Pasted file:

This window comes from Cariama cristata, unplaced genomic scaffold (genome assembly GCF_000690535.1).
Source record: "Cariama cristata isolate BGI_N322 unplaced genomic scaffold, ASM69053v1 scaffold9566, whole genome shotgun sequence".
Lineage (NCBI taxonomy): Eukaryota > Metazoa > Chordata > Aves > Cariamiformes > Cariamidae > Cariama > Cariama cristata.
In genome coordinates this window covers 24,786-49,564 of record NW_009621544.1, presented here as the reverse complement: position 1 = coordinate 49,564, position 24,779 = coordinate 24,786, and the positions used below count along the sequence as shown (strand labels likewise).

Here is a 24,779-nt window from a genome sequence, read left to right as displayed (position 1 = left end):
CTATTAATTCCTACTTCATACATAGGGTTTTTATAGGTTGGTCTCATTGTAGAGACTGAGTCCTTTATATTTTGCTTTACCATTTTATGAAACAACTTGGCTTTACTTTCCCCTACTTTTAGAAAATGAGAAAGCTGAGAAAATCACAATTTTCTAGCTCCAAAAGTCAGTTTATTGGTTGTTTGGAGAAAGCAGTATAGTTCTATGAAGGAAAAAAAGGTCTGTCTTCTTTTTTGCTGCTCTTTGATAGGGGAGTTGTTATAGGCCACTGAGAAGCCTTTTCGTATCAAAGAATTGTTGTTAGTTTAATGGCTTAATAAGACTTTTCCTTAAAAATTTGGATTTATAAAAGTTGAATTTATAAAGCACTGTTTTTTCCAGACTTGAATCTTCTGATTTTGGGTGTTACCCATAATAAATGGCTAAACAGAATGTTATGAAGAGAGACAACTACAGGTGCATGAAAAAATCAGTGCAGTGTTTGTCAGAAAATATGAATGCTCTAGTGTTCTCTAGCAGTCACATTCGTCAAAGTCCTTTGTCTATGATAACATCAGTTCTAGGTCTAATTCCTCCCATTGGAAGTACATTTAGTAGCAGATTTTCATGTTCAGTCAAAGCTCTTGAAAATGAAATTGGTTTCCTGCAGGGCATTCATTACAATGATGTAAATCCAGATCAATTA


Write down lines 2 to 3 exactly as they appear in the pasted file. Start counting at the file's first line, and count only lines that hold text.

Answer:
Source record: "Cariama cristata isolate BGI_N322 unplaced genomic scaffold, ASM69053v1 scaffold9566, whole genome shotgun sequence".
Lineage (NCBI taxonomy): Eukaryota > Metazoa > Chordata > Aves > Cariamiformes > Cariamidae > Cariama > Cariama cristata.